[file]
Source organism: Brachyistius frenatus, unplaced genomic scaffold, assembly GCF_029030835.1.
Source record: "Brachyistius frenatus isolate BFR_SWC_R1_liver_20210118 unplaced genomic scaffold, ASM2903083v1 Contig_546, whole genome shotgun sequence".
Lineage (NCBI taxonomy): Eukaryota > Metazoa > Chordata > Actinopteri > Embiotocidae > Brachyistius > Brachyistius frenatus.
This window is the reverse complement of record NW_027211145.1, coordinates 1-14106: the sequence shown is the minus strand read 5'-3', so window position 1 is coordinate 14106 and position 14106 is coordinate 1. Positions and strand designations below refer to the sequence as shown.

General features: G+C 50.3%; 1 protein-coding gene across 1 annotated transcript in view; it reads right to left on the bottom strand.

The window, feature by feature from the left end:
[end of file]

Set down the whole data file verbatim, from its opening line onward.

Source organism: Brachyistius frenatus, unplaced genomic scaffold, assembly GCF_029030835.1.
Source record: "Brachyistius frenatus isolate BFR_SWC_R1_liver_20210118 unplaced genomic scaffold, ASM2903083v1 Contig_546, whole genome shotgun sequence".
Lineage (NCBI taxonomy): Eukaryota > Metazoa > Chordata > Actinopteri > Embiotocidae > Brachyistius > Brachyistius frenatus.
This window is the reverse complement of record NW_027211145.1, coordinates 1-14106: the sequence shown is the minus strand read 5'-3', so window position 1 is coordinate 14106 and position 14106 is coordinate 1. Positions and strand designations below refer to the sequence as shown.

General features: G+C 50.3%; 1 protein-coding gene across 1 annotated transcript in view; it reads right to left on the bottom strand.

The window, feature by feature from the left end: